Payoffs for the players vary. Everything else being equal, P1 wants to make the law more sophisticated. By doing so, P1 increases judicial authority and prestige. But if the draft or interpretation fails, P1 incurs costs, such as wasted time and human capital and damage to judicial power. In short, P1 makes his choice based on the perceived probability that the draft or interpretation will trigger resistance and the institutional power of the resisting player.
At stage two, P2 and P3 take a close look at the draft or interpretation and decide whether or not to resist it. There are costs associated with resistance at this stage, for example, the cost of gathering political support to stop the proposed legal change. Therefore, as strategic actors, P2 and P3 look ahead to later stages and estimate the subsequent costs they will incur when the law is enforced, which should be the probability of enforcement times the sum of the benefits and costs. If for one player the future costs are higher than the costs of resisting at stage two, he will resist at this stage, provided that his efforts will nullify the draft or interpretation. Otherwise, he will allow the draft or interpretation to be put into effect.
When the law is set for application, P2 and P3 make a choice between compliance and noncompliance. Since the change is assumed to be in favor of one of the two players, it is often the other player that makes the actual choice. For example, if the legislature in China passes a bankruptcy law that gives higher priority to secured credit instead of workers' compensation, secured creditors who are typically state-owned banks and other financial institutions, and workers' unions will decide whether or not to comply with the new law. Since the law favors the banks, it is the unions that make this calculation. They can choose not to comply by, among other things, seizing the assets of the debtor or blocking the resale of the collaterals. In the game, the decisions of P2 and P3 vary according to the sum of costs and benefits of compliance, and the expected level of enforcement. For instance, if the costs are high and the expected enforcement level is low, they are better off not complying.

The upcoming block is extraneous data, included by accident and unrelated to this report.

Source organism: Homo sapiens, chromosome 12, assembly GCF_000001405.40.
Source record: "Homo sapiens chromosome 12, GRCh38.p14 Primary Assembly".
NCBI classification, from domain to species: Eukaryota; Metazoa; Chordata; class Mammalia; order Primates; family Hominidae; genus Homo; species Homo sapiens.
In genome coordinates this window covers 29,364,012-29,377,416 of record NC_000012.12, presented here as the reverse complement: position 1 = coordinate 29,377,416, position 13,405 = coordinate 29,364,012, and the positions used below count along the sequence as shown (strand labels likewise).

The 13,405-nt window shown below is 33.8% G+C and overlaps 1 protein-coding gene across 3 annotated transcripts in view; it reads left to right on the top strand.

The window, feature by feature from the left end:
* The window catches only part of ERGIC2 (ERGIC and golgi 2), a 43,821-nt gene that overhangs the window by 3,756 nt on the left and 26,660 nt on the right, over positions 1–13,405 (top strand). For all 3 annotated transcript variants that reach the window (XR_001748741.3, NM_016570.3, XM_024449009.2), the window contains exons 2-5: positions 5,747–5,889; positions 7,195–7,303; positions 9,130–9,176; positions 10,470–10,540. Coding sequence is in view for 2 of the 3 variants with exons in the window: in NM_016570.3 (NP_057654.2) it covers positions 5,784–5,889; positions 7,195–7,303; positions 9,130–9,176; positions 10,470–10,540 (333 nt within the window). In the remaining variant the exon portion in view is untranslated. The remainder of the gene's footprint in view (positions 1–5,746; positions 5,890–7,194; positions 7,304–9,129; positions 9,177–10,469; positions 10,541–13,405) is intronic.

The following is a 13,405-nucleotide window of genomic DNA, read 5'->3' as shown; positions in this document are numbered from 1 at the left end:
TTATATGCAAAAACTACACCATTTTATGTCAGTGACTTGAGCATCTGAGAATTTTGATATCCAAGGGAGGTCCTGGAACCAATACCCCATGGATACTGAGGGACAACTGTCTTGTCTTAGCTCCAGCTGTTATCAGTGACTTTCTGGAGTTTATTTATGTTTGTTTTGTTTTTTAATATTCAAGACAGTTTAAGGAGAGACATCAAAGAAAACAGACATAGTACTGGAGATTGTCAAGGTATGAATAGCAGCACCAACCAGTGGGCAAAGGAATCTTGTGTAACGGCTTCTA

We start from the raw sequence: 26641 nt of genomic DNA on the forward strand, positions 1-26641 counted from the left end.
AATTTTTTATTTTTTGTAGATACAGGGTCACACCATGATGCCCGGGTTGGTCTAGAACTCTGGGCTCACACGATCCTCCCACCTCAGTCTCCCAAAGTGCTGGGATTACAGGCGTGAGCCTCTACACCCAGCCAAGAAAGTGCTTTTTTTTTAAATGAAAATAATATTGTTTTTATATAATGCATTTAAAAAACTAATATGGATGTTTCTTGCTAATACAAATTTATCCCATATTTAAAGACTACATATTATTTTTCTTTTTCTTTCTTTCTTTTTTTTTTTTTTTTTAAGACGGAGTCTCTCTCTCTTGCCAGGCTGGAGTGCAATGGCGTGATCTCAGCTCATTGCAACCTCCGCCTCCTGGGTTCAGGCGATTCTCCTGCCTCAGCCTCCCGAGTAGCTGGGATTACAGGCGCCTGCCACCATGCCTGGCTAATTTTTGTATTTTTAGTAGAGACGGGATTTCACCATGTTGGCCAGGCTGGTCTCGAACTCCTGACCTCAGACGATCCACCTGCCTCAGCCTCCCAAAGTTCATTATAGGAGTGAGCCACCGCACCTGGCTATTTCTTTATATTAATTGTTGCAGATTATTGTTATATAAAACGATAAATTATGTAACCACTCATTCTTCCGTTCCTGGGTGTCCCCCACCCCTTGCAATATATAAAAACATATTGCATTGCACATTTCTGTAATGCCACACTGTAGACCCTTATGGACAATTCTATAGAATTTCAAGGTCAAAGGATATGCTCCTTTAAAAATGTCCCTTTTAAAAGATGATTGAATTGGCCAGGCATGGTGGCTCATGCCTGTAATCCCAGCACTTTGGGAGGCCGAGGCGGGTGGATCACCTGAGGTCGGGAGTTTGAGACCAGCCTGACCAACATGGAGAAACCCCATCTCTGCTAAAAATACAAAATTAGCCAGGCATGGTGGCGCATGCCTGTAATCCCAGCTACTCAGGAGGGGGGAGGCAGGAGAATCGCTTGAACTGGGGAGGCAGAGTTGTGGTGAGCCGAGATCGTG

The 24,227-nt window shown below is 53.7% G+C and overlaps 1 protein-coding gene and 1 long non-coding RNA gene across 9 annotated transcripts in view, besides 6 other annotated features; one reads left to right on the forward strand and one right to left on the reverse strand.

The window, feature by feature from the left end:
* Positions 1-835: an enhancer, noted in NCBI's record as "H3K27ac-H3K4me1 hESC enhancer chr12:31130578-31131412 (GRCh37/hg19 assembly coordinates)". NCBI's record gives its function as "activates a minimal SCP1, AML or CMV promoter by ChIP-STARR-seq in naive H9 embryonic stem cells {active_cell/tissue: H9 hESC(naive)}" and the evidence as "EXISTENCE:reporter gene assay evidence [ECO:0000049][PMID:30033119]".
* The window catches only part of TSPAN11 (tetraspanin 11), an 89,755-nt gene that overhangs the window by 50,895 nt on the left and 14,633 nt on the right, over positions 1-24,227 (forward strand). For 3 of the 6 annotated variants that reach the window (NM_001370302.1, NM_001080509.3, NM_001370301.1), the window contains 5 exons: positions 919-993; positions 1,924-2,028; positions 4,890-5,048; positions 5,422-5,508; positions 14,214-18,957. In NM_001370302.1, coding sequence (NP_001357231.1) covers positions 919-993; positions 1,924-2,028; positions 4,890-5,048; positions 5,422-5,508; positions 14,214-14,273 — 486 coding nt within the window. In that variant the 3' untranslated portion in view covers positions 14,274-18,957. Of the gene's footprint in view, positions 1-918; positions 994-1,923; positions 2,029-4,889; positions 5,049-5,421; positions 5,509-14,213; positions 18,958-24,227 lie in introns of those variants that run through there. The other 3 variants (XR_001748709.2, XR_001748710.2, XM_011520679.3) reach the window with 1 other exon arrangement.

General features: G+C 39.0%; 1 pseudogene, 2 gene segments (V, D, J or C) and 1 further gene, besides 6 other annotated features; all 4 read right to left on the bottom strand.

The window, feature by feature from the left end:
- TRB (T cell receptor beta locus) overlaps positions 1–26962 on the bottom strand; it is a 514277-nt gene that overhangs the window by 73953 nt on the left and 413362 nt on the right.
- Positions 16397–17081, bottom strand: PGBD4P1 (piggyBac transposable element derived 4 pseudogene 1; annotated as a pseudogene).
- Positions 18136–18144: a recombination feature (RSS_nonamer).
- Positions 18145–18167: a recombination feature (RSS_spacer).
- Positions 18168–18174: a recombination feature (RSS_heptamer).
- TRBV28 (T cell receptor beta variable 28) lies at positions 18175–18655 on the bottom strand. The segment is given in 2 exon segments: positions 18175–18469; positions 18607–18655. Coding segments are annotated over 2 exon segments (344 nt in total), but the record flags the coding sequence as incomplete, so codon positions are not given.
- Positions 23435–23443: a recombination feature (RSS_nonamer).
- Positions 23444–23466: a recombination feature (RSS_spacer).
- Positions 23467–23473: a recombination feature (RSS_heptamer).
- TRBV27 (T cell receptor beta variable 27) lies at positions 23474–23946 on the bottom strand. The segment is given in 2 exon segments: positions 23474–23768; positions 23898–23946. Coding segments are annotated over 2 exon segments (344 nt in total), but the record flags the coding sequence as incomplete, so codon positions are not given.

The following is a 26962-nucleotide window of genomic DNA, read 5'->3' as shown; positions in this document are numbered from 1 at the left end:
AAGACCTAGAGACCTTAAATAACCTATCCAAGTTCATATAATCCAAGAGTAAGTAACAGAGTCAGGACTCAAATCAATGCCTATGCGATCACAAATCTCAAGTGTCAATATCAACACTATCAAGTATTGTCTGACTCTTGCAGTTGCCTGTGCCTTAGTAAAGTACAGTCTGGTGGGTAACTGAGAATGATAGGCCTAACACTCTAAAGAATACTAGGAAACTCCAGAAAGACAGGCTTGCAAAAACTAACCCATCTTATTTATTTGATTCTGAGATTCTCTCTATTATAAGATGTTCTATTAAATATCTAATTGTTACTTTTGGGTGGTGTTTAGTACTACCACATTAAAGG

At stage four, P4 chooses between enforcing the law and not enforcing it. The costs of enforcement depend on a variety of factors such as legal professionalism, litigants' relative institutional power, and judicial authority. Presumably, in a rule of law environment where the local courts are more powerful and independent, there are more incentives for legal enforcement. This is also true in a context where the litigants are of similar institutional power and the courts play a more neutral role.
Depending on the payoffs present, backward induction reveals several possible outcomes of the game. At the enforcement stage, P4's decision is based on the general institutional environment and the relative power distribution between P2 and P3.
As shown in Table 1, in a strong rule of law environment, the professional norms are strong; the judiciary is powerful and independent. P4 has an incentive to enforce the law, and it matters little how power is distributed between the litigants.
In a weak rule of law environment, however, P4's decision depends on the power distribution between the litigants. If P2 and P3 are both powerful actors, the court50 can have a say even if its institutional power is weak. In this horizontal power distribution, the court can function as a tiebreaker between P2 and P3. But if the power distribution between P2 and P3 is vertical, that is, one player is significantly more powerful than the other, then the court's decision turns on which party the law favors. If the law favors the more powerful, the court will not hesitate to enforce it. But if the law favors the less powerful, then the court is in a feeble position to enforce it.